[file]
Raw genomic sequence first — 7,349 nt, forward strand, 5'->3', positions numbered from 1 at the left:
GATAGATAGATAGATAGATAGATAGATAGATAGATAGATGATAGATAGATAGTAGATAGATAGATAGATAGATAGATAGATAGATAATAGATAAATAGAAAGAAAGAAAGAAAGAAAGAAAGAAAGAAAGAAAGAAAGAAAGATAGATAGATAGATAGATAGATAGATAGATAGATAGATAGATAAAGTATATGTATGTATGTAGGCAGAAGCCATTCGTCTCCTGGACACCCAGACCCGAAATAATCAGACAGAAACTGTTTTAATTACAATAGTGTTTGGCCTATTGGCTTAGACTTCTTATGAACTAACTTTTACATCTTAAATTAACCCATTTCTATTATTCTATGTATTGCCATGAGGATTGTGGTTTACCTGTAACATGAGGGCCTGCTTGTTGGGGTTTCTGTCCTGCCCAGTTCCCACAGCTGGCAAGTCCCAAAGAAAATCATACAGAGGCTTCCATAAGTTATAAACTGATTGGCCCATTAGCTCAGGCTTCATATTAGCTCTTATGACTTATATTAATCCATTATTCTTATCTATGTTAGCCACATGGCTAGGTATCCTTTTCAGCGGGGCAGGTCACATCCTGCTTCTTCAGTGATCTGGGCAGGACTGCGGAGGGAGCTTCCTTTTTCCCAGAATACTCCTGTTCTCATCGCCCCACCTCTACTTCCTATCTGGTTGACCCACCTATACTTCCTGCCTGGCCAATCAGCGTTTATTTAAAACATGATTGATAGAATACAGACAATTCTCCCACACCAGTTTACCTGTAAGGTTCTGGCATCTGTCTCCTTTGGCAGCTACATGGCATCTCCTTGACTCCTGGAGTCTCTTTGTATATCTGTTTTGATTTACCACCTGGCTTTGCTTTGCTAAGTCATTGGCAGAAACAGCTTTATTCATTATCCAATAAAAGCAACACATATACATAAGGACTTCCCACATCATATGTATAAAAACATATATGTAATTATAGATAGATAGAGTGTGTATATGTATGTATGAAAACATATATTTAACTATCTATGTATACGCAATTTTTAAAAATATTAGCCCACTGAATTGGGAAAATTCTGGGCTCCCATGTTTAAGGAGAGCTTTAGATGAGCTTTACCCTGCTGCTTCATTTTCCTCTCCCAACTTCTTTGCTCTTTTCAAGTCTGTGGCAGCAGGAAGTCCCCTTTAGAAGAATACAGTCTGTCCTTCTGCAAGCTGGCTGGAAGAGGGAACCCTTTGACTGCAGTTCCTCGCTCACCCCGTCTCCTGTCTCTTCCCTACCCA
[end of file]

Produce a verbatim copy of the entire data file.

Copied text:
Raw genomic sequence first — 7,349 nt, forward strand, 5'->3', positions numbered from 1 at the left:
GATAGATAGATAGATAGATAGATAGATAGATAGATAGATGATAGATAGATAGTAGATAGATAGATAGATAGATAGATAGATAGATAATAGATAAATAGAAAGAAAGAAAGAAAGAAAGAAAGAAAGAAAGAAAGAAAGAAAGATAGATAGATAGATAGATAGATAGATAGATAGATAGATAGATAAAGTATATGTATGTATGTAGGCAGAAGCCATTCGTCTCCTGGACACCCAGACCCGAAATAATCAGACAGAAACTGTTTTAATTACAATAGTGTTTGGCCTATTGGCTTAGACTTCTTATGAACTAACTTTTACATCTTAAATTAACCCATTTCTATTATTCTATGTATTGCCATGAGGATTGTGGTTTACCTGTAACATGAGGGCCTGCTTGTTGGGGTTTCTGTCCTGCCCAGTTCCCACAGCTGGCAAGTCCCAAAGAAAATCATACAGAGGCTTCCATAAGTTATAAACTGATTGGCCCATTAGCTCAGGCTTCATATTAGCTCTTATGACTTATATTAATCCATTATTCTTATCTATGTTAGCCACATGGCTAGGTATCCTTTTCAGCGGGGCAGGTCACATCCTGCTTCTTCAGTGATCTGGGCAGGACTGCGGAGGGAGCTTCCTTTTTCCCAGAATACTCCTGTTCTCATCGCCCCACCTCTACTTCCTATCTGGTTGACCCACCTATACTTCCTGCCTGGCCAATCAGCGTTTATTTAAAACATGATTGATAGAATACAGACAATTCTCCCACACCAGTTTACCTGTAAGGTTCTGGCATCTGTCTCCTTTGGCAGCTACATGGCATCTCCTTGACTCCTGGAGTCTCTTTGTATATCTGTTTTGATTTACCACCTGGCTTTGCTTTGCTAAGTCATTGGCAGAAACAGCTTTATTCATTATCCAATAAAAGCAACACATATACATAAGGACTTCCCACATCATATGTATAAAAACATATATGTAATTATAGATAGATAGAGTGTGTATATGTATGTATGAAAACATATATTTAACTATCTATGTATACGCAATTTTTAAAAATATTAGCCCACTGAATTGGGAAAATTCTGGGCTCCCATGTTTAAGGAGAGCTTTAGATGAGCTTTACCCTGCTGCTTCATTTTCCTCTCCCAACTTCTTTGCTCTTTTCAAGTCTGTGGCAGCAGGAAGTCCCCTTTAGAAGAATACAGTCTGTCCTTCTGCAAGCTGGCTGGAAGAGGGAACCCTTTGACTGCAGTTCCTCGCTCACCCCGTCTCCTGTCTCTTCCCTACCCA